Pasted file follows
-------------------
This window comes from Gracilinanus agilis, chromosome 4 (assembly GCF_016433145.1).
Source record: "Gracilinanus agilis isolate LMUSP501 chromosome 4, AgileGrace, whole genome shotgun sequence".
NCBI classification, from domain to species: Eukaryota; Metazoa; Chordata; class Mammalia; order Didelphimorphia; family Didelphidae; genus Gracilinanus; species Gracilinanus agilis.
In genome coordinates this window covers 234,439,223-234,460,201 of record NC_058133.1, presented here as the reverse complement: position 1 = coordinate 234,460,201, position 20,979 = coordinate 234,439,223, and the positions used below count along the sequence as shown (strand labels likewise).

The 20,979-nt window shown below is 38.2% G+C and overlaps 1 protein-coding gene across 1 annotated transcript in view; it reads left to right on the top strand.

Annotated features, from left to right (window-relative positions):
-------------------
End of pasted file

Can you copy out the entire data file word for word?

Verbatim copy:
This window comes from Gracilinanus agilis, chromosome 4 (assembly GCF_016433145.1).
Source record: "Gracilinanus agilis isolate LMUSP501 chromosome 4, AgileGrace, whole genome shotgun sequence".
NCBI classification, from domain to species: Eukaryota; Metazoa; Chordata; class Mammalia; order Didelphimorphia; family Didelphidae; genus Gracilinanus; species Gracilinanus agilis.
In genome coordinates this window covers 234,439,223-234,460,201 of record NC_058133.1, presented here as the reverse complement: position 1 = coordinate 234,460,201, position 20,979 = coordinate 234,439,223, and the positions used below count along the sequence as shown (strand labels likewise).

The 20,979-nt window shown below is 38.2% G+C and overlaps 1 protein-coding gene across 1 annotated transcript in view; it reads left to right on the top strand.

Annotated features, from left to right (window-relative positions):